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Comment: Disagree with the parent and here is why (Score 0) 406

by gentlemen_loser (#45610221) Attached to: Why Engineers Must Consider the Ethical Implications of Their Work
To be clear, I like the place the article is coming from (personally). However, what the author is asking is akin to saying why should we not question soldiers when they kill when we hold buddhists to such high standards.

In a utopian world, I would agree with the author. However, we do not live in utopia - we live on earth with governments of ALL countries employing as many engineers as they can afford to design better and more effecient ways to kill (and defend themselves). Some of those people are even the doctors the author is describing (building biological weapons).

For as long as humans have existed, there has been conflict. It is a basic human right to have the ability to defend yourself (as a person or community) from agressors and it is these problems that engineers are working to solve.

Comment: Re:Well... this is going to be awkward... (Score 4, Insightful) 153

by gentlemen_loser (#43746403) Attached to: Ubuntu Developers Revisit Replacing Firefox With Chromium

... I just switched back to Firefox after years with Chrome. The ol' girl has just gotten so good in these last few version; ...

Interestingly enough, I have just recently done the same. Don't get me wrong - Chrome is a great browser by all means. From a technical standpoint, I view them both as equals. However, given two equals, I will choose the browser that does not nag me to log into a Google account that I do not otherwise need "for a better experience".

Comment: Re:Staying with gnome2 (Score 0, Interesting) 432

by gentlemen_loser (#41041857) Attached to: GNOME: Possible Recovery Strategies
Or you can try actually learning the new system - it really is better. I personally do not want to go back to the days of GNOME 2 or Windows XP. Have you actually tried it for any meaningful lenght of time? I mean seriously. You can get to all of your regular applications with a gesture to the left of the screen and a click. Another gesture gets you into a list of all of applications that you can then filter. Switching desktops is also trivial. Move forward, not back.

People put a lot of time into engineering and designing GNOME3 to be an elegant desktop solution that works great. What they did not account for was pig headed, stubborn, unwilling to learn users who wanted their knock-off of Windows XP back. Microsoft is going through this same backlash now for innovating with Windows 8. Same thing - you can now get to almost everything in a click - seemless UI. How do people react? "Give merh mah AXE PEE back!!!".

Seriously, people suck. I am grateful for both the GNOME and Microsoft people actually trying to innovate in the desktop area.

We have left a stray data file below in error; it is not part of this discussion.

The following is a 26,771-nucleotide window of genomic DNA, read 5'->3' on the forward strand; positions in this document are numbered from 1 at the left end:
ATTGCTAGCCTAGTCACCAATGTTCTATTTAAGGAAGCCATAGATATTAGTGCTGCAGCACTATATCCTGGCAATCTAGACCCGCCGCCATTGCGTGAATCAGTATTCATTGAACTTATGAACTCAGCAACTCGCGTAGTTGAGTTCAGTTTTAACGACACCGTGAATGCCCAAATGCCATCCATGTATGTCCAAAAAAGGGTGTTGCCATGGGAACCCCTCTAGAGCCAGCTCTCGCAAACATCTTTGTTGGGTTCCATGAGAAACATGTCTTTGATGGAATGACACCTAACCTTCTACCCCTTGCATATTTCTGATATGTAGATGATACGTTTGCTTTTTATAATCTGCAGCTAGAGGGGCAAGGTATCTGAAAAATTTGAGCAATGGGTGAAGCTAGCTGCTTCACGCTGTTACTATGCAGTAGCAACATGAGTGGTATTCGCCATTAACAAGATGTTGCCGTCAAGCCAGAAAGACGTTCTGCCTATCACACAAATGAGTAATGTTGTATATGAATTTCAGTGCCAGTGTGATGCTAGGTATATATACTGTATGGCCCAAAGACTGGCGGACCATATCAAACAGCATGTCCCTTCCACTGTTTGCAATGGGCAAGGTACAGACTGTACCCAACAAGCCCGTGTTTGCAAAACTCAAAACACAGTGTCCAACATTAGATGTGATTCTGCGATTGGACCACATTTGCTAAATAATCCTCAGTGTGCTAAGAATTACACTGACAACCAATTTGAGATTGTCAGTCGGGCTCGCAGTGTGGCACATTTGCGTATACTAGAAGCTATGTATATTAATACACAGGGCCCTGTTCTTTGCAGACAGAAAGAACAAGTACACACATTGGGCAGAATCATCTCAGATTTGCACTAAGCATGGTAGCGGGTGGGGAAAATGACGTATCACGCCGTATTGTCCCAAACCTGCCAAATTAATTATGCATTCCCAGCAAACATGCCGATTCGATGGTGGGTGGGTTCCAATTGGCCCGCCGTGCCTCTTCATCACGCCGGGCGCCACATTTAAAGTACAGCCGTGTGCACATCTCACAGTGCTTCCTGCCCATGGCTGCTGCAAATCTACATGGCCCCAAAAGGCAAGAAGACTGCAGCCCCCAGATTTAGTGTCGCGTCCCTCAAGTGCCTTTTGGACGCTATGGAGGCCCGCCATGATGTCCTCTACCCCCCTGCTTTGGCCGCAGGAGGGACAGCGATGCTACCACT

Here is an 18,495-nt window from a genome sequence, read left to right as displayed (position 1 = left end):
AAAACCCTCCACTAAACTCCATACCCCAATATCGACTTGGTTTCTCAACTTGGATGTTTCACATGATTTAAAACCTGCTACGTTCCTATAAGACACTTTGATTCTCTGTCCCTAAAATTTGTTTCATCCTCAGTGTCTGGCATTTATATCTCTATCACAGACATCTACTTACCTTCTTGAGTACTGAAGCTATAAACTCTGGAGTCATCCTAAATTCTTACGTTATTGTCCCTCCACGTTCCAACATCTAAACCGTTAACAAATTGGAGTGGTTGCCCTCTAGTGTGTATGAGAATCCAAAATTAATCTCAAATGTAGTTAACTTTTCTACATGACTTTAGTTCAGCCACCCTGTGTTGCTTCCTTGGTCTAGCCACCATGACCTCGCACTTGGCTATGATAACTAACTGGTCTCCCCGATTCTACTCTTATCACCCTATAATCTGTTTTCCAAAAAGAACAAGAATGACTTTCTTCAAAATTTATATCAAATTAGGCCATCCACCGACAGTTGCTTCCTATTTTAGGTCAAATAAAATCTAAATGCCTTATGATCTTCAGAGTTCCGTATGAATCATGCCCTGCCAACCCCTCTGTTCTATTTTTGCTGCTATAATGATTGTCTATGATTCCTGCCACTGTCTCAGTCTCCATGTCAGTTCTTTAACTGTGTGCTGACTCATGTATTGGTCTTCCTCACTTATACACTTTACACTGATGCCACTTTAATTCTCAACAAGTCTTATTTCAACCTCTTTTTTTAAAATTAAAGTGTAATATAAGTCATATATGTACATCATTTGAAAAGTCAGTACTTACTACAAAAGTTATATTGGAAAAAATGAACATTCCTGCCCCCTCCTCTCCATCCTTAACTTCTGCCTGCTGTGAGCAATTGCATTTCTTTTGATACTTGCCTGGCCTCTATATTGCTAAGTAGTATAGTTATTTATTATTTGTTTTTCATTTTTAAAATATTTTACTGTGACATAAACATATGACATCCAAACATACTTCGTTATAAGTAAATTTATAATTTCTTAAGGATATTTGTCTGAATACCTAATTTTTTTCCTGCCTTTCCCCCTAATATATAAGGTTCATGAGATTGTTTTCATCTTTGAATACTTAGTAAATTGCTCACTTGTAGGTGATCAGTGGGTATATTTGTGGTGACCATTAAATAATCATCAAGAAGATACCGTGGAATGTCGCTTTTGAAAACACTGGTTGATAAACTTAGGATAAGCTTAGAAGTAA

Comment: Re:Put Dad's tools back where you found them! (Score 1) 671

by gentlemen_loser (#40951597) Attached to: CowboyNeal Weighs In On the Windows 8 "Metro" GUI

In down time it gets scary. You have a site that is losing 100K per minute because it is down. The old way takes 2-3 min to fix the issue. once your tools are hidden you are on a 30 minute google session to find out how to do what you have been doing forever. 3 million dollars out the window for a single admin on a single outage. I had a site that cost that when it went down. World wide, I would not be at all shocked if this causes more than a trillion dollars in hidden and obvious losses. I'm sure the R2 removal of classic did. It maybe that in the future we just have to change the windows UI from explorer to Powershell so our tools stop getting hidden every new version of Windows.

Are you an accountant for the MPAA or RIAA? I'd love to know where your calculations come from.

Comment: Re:Japanese company (Score 1) 582

by gentlemen_loser (#37289228) Attached to: Age Bias In IT: the Reality Behind the Rumors

Seems to be. While working for a Japanese customer, they didn't take me serious 'til I brought our utility man along who was close to retirement and told them he's my superior. Everything went fine from that moment onwards. He didn't know anything about the matter at hand, but all he really had to do was to nod from time to time.

The really sad part about this is the fact that the only older person you could muster was the utility guy... Your company has no adult supervision?

Comment: Not going to work (Score 4, Insightful) 201

by gentlemen_loser (#36231472) Attached to: Major Release of Miro Aims to Compete With iTunes
Any time any company or organization markets itself as "the [insert adjective] [insert proper noun] alternative for the [insert other proper noun]" the group is destined to failure. The issue is, at its heart, where the company is coming from. Rather than trying to invent a great music/video player, they are trying to invent an iTunes (or anything else) clone. Please STOP! Go invent a great, open source, cross platform music player without looking at iTunes and people will come.

Don't believe me? In the electronic music community, there is a synth called Zebra 2. Its from a company run and developed entirely by one guy who never advertised it. He never pitched it as the "something for the something else alternative." He just made a great fucking synth. After a short amount of time, word got out, all of the music rags covered it, and now it tops all of the "greatest synth" lists.

You will never get anywhere making a clone. You'll always be a step behind.

Comment: Just talk to them (Score 3, Informative) 227

by gentlemen_loser (#35119614) Attached to: Are Flickr Images Abused By Foreign Businesses?
Knowing people who work there, I can assure you that this is not a case of an evil corporate monster trying to keep "the man" down and profit for nothing. They review licenses and probably used the image from the OP because it was CC and did not or mistakingly read the fine print. I know for fact that they avoid copyrighted material and email original authors and artists for permission to use materials. This is either an honest mistake or an individuals rushed negligence. Either way, simply email them and ask about it. There is no story here.